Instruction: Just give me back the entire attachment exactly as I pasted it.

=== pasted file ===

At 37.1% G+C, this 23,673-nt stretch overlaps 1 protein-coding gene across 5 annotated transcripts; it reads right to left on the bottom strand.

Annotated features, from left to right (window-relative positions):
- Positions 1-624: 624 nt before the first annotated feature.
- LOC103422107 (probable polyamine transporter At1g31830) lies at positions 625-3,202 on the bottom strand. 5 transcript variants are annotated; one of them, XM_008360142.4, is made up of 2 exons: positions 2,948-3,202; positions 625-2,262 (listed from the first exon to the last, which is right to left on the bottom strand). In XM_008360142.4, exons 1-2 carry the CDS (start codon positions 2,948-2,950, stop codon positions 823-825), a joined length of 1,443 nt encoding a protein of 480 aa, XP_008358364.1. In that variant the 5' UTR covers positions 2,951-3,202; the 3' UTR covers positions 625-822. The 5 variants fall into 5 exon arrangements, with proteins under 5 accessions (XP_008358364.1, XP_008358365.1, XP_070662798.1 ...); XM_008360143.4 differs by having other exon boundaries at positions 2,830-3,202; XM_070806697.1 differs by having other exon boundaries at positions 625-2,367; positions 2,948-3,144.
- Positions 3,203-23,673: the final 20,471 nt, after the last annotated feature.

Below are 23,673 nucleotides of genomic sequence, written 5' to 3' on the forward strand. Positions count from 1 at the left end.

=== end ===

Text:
At 37.1% G+C, this 23,673-nt stretch overlaps 1 protein-coding gene across 5 annotated transcripts; it reads right to left on the bottom strand.

Annotated features, from left to right (window-relative positions):
- Positions 1-624: 624 nt before the first annotated feature.
- LOC103422107 (probable polyamine transporter At1g31830) lies at positions 625-3,202 on the bottom strand. 5 transcript variants are annotated; one of them, XM_008360142.4, is made up of 2 exons: positions 2,948-3,202; positions 625-2,262 (listed from the first exon to the last, which is right to left on the bottom strand). In XM_008360142.4, exons 1-2 carry the CDS (start codon positions 2,948-2,950, stop codon positions 823-825), a joined length of 1,443 nt encoding a protein of 480 aa, XP_008358364.1. In that variant the 5' UTR covers positions 2,951-3,202; the 3' UTR covers positions 625-822. The 5 variants fall into 5 exon arrangements, with proteins under 5 accessions (XP_008358364.1, XP_008358365.1, XP_070662798.1 ...); XM_008360143.4 differs by having other exon boundaries at positions 2,830-3,202; XM_070806697.1 differs by having other exon boundaries at positions 625-2,367; positions 2,948-3,144.
- Positions 3,203-23,673: the final 20,471 nt, after the last annotated feature.

Below are 23,673 nucleotides of genomic sequence, written 5' to 3' on the forward strand. Positions count from 1 at the left end.